After a county commission in California voted last year to ban the sale of 100LL gas at two airports, more than 100 general-aviation advocacy groups have reached out to the U.S. Transportation Secretary and acting FAA administrator to maintain avgas sales until the industry gets closer to a universal system offering safe unleaded fuel to all aircraft.
This is the latest move since the Santa Clara County Board of Supervisors voted to ban the sale of leaded aviation fuel at the Reid-Hillview Airport (RHV) in East San Jose, as well as the San Martin Airport (E16).
The latest letter does not mention San Martin."It is our understanding the Department of Transportation, in coordination with the Federal Aviation Administration, is currently in discussions with Santa Clara County officials to resolve longstanding noncompliance issues by the airport," states the letter, addressed to Transportation Secretary Pete Buttigieg and acting FAA Administrator Billy Nolen.PREVIOUS: 2 California airports stop the sale of 100LL fuelA ban on 100LL would also affect EMS, law enforcement, and search and rescue missions operating from the airports in question, the groups say.
"(It) has already had a negative impact on humanitarian flights that are now unable to refuel their aircraft at the airport," the letter continues, alleging the move could be a violation of federal grant obligations, "by creating an access restriction to that airport and unjust discrimination."
The ban was driven by a peer-reviewed study, funded by the county, that claimed there are higher levels of lead in the bloodstream of children living near the airports. The study reportedly concluded that the lead levels were in line with other children elsewhere in California.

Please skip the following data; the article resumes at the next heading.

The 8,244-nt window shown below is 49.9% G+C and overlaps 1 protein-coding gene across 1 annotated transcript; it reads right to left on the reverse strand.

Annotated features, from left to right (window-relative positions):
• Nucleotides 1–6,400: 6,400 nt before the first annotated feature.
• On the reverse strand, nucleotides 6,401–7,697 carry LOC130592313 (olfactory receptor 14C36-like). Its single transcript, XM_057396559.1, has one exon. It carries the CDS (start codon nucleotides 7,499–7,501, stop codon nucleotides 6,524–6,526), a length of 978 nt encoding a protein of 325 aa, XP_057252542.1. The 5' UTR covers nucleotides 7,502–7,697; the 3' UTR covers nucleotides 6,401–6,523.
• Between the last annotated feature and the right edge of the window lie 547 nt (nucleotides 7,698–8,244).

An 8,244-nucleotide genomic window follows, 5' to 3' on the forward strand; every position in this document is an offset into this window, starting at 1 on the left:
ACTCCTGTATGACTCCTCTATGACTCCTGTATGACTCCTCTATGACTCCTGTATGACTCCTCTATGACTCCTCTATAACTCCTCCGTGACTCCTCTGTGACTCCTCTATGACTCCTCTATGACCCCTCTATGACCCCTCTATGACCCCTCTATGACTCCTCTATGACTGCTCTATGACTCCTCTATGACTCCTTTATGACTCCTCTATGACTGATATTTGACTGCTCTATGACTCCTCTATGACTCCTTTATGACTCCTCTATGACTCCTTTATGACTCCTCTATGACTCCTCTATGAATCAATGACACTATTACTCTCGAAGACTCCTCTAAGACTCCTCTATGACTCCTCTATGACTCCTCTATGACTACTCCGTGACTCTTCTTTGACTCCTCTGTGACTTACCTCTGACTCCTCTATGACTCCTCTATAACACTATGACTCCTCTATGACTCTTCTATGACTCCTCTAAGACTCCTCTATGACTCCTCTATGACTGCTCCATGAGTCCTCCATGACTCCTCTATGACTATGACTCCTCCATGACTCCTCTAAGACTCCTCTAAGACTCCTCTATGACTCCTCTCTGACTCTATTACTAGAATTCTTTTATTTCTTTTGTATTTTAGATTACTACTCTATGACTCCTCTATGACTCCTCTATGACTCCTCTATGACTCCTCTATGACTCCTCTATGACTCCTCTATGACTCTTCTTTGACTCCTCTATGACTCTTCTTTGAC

"Allowing the county's unilateral action to unfairly discriminate against certain users of our public-use airport system is wrong, and if not addressed could exacerbate the situation by causing a domino effect at airports across the nation," the letter states.
In a brief promoting the letter drafted by the NBAA, the organization said that work continues to develop and implement unleaded alternatives to 100LL, including through the public-private Eliminate Aviation Gasoline Lead Emissions (EAGLE) initiative.
"Not having 100LL available can lead to the grounding of nearly 30% of the entire fleet, which accounts for 70% of all general aviation fuel sales in the United States," the letter continued, stated misfueling aircraft designed for 100LL could also lead to detonation and engine failure.
"Moving as quickly as possible to an unleaded future is a top priority, but this transition needs to be done safely and smartly, and without political pressure," the letter concluded. "We respectfully request the Administration's support for ensuring the availability of high-octane fuels at Reid-Hillview, and all of our nation's public-use airports, while we work together to remove lead from all aviation gasoline."
The complete letter written by the groups can be found here.